Sponsorship is expected to reach $266 million this year, with ad spend pushing $155 million (Newzoo). Agreed, this pales against the vast sums peddled to traditional analogue leviathans, such as last season’s $1.25 billion bonanza for the NFL, but the proverbial winds may well be changing. With brands’ collective obsession with capturing Millennials and Gen-Z and the likes of McDonald's split from long-term lover the IOC, how long until the smell of teen spirit draws the Big Mac’s big-bucks cost-effectively into esports? “Not likely” protest the naysayers. But, remember no sport was born with a silver spoon shovelling funds into its formative furnace. Formula 1 was a pastime of (soon not to be) wealthy playboys until young Bernie Ecclestone got hold of TV negotiations in the 1970s. Likewise, the pre-cursor of The Premier League was played part time by butchers’ boys before injections of global media cash enabled the opening of supercar dealerships in cities across post-industrial England.
So to all who’ve repeatedly dismissed esports on the basis of low numbers on boardroom PowerPoint presentations over the last decade, now - as the numbers start to climb - is the time to take another look.
However, do not limit any newfound esports enthusiasm to market reports and corporate cosseting. Please refrain from slapping brand logos around in exchange for cash that you then attempt to recoup by marketing the ass out of everything with poorly thought out strategy and lacklustre execution.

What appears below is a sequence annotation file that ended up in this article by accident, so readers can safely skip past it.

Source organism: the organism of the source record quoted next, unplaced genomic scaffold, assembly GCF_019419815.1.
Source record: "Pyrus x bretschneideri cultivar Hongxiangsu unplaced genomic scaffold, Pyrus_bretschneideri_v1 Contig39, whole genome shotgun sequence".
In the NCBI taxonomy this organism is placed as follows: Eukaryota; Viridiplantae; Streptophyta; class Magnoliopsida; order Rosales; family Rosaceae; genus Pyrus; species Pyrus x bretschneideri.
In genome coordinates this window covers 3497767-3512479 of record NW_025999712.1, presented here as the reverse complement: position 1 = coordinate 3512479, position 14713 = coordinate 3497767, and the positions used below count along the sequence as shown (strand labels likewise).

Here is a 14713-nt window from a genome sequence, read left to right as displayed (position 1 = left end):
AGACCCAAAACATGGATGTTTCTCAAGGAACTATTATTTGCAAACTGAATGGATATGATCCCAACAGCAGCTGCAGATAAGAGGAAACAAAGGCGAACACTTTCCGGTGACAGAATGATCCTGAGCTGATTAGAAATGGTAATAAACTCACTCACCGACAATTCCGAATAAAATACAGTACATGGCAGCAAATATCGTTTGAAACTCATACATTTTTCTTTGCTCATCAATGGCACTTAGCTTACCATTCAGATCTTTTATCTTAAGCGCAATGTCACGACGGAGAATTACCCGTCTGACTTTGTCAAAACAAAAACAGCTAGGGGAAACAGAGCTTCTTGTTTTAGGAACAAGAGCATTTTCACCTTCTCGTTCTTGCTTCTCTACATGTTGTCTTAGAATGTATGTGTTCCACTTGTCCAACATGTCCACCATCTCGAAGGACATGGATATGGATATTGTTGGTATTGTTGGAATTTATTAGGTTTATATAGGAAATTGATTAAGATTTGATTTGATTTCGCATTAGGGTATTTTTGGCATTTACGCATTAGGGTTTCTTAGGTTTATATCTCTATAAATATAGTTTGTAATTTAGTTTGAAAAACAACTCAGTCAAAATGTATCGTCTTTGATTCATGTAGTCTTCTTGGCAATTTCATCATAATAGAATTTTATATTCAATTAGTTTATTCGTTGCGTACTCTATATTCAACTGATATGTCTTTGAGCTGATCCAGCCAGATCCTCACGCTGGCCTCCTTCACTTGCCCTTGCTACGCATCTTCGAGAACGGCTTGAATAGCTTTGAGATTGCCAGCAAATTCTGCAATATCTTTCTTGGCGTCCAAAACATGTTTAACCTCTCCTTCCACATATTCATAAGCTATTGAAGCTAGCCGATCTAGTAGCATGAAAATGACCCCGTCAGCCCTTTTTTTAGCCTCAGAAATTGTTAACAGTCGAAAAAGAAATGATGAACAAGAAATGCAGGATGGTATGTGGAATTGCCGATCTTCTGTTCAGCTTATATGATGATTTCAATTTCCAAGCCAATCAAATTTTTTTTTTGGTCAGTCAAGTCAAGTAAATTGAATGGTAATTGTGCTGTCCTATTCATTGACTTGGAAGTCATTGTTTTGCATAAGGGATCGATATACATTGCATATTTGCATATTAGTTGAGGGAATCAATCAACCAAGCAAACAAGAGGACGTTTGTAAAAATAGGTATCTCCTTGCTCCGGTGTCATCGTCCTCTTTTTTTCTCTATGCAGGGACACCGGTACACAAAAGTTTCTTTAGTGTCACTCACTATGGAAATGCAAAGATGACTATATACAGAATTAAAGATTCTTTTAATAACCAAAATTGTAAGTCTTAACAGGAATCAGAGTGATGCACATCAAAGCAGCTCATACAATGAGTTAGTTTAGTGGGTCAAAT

For example, one of the biggest mistakes made by the uninterested is assuming that esports are simply analogue sports played in video game format. Wrong. Other than FIFA, which lets players try and change the outcome of real matches replayed virtually, esports are played in arenas of imagination. The attraction is not to see what can, frankly, be better done in the real world recreated in pixels. The real appeal and competitive edge lies in things that can’t be done in the real world. You’ve no doubt heard or even played Call of Duty, but Google League of Legends, Rocket League, Overwatch, DOTA2 and Counter Strike to get a taste of what motivates millions to tune in and watch ten youngsters in tech emblazoned sport shirts sitting behind over-clocked PCs in an arena in front of thousands of engrossed fans.
As one fan muses, “it takes months just to understand what you’re meant to be looking at” when describing the neon cornea crumpling of League of Legends’ UI. So, take time to see the wonders of their world. To see the things they dream of. To understand the realm you are about to enter. To truly be able to connect with the tribes that inhabit - what is for you - uncharted territory.
Esports present enormous, and as yet reasonably untapped, opportunities to engage with next gen audiences that every brand, advertiser and marketer is allegedly desperate to engage. To avoid kicking over the cup of cornucopia by patronisingly brushing aside those that built the phenomenal growth of esports with duct tape and hard-knocks, get to know them.
To gather the riches laying in abundance at the end of the quest, your place must be earned and levelled-up over time by playing - as they do – as part of the team. And to do that, to have them trust you as one of them, you need to know them…
Dean Taylor is Director of Creative Strategy at Momentum Worldwide